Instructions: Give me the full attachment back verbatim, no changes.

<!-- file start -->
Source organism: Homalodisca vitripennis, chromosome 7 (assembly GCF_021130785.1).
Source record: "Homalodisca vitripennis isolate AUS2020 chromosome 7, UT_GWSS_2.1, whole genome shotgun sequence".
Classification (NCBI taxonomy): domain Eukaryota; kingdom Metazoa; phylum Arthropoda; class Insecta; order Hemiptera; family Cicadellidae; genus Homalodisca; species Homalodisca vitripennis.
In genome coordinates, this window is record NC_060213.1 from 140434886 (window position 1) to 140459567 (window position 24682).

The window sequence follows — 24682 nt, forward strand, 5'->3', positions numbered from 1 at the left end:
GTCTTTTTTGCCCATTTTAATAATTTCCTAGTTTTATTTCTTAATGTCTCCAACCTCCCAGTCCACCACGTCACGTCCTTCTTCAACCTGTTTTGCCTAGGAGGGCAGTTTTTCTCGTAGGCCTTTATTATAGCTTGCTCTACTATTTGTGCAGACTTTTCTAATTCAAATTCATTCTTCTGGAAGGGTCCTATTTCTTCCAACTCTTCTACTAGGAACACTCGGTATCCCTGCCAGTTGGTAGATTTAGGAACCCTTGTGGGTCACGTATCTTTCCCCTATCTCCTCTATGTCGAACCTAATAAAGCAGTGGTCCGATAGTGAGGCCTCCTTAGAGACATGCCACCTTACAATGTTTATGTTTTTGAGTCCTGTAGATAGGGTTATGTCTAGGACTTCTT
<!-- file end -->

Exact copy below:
Source organism: Homalodisca vitripennis, chromosome 7 (assembly GCF_021130785.1).
Source record: "Homalodisca vitripennis isolate AUS2020 chromosome 7, UT_GWSS_2.1, whole genome shotgun sequence".
Classification (NCBI taxonomy): domain Eukaryota; kingdom Metazoa; phylum Arthropoda; class Insecta; order Hemiptera; family Cicadellidae; genus Homalodisca; species Homalodisca vitripennis.
In genome coordinates, this window is record NC_060213.1 from 140434886 (window position 1) to 140459567 (window position 24682).

The window sequence follows — 24682 nt, forward strand, 5'->3', positions numbered from 1 at the left end:
GTCTTTTTTGCCCATTTTAATAATTTCCTAGTTTTATTTCTTAATGTCTCCAACCTCCCAGTCCACCACGTCACGTCCTTCTTCAACCTGTTTTGCCTAGGAGGGCAGTTTTTCTCGTAGGCCTTTATTATAGCTTGCTCTACTATTTGTGCAGACTTTTCTAATTCAAATTCATTCTTCTGGAAGGGTCCTATTTCTTCCAACTCTTCTACTAGGAACACTCGGTATCCCTGCCAGTTGGTAGATTTAGGAACCCTTGTGGGTCACGTATCTTTCCCCTATCTCCTCTATGTCGAACCTAATAAAGCAGTGGTCCGATAGTGAGGCCTCCTTAGAGACATGCCACCTTACAATGTTTATGTTTTTGAGTCCTGTAGATAGGGTTATGTCTAGGACTTCTT